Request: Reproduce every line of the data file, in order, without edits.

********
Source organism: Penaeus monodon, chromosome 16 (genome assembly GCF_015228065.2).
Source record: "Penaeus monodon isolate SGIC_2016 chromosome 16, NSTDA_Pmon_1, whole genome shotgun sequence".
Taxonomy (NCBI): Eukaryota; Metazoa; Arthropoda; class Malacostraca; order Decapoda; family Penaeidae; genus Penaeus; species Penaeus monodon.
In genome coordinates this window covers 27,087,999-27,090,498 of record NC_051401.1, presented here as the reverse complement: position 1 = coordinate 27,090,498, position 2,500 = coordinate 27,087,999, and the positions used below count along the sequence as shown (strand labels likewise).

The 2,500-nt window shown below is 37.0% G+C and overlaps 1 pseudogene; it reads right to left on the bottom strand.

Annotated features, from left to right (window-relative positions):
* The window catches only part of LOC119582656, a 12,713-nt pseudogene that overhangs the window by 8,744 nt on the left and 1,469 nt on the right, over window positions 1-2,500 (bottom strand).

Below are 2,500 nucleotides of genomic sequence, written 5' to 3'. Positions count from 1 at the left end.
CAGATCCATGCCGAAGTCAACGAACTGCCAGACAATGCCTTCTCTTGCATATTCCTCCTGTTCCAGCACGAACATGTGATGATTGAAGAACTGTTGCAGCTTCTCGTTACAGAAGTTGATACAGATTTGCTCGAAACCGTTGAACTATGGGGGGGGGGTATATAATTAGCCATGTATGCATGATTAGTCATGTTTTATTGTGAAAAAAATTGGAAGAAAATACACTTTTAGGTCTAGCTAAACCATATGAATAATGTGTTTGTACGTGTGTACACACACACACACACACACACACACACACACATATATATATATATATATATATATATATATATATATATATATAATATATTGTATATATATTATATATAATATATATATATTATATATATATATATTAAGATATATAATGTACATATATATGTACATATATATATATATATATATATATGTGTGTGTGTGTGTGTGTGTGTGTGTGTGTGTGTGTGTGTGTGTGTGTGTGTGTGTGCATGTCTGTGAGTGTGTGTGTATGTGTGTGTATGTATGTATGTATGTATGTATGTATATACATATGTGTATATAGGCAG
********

Source organism: Penaeus monodon, chromosome 16 (genome assembly GCF_015228065.2).
Source record: "Penaeus monodon isolate SGIC_2016 chromosome 16, NSTDA_Pmon_1, whole genome shotgun sequence".
Taxonomy (NCBI): Eukaryota; Metazoa; Arthropoda; class Malacostraca; order Decapoda; family Penaeidae; genus Penaeus; species Penaeus monodon.
In genome coordinates this window covers 27,087,999-27,090,498 of record NC_051401.1, presented here as the reverse complement: position 1 = coordinate 27,090,498, position 2,500 = coordinate 27,087,999, and the positions used below count along the sequence as shown (strand labels likewise).

The 2,500-nt window shown below is 37.0% G+C and overlaps 1 pseudogene; it reads right to left on the bottom strand.

Annotated features, from left to right (window-relative positions):
* The window catches only part of LOC119582656, a 12,713-nt pseudogene that overhangs the window by 8,744 nt on the left and 1,469 nt on the right, over window positions 1-2,500 (bottom strand).

Below are 2,500 nucleotides of genomic sequence, written 5' to 3'. Positions count from 1 at the left end.
CAGATCCATGCCGAAGTCAACGAACTGCCAGACAATGCCTTCTCTTGCATATTCCTCCTGTTCCAGCACGAACATGTGATGATTGAAGAACTGTTGCAGCTTCTCGTTACAGAAGTTGATACAGATTTGCTCGAAACCGTTGAACTATGGGGGGGGGGTATATAATTAGCCATGTATGCATGATTAGTCATGTTTTATTGTGAAAAAAATTGGAAGAAAATACACTTTTAGGTCTAGCTAAACCATATGAATAATGTGTTTGTACGTGTGTACACACACACACACACACACACACACACACACATATATATATATATATATATATATATATATATATATATATATAATATATTGTATATATATTATATATAATATATATATATTATATATATATATATTAAGATATATAATGTACATATATATGTACATATATATATATATATATATATATGTGTGTGTGTGTGTGTGTGTGTGTGTGTGTGTGTGTGTGTGTGTGTGTGTGTGTGTGCATGTCTGTGAGTGTGTGTGTATGTGTGTGTATGTATGTATGTATGTATGTATGTATATACATATGTGTATATAGGCAG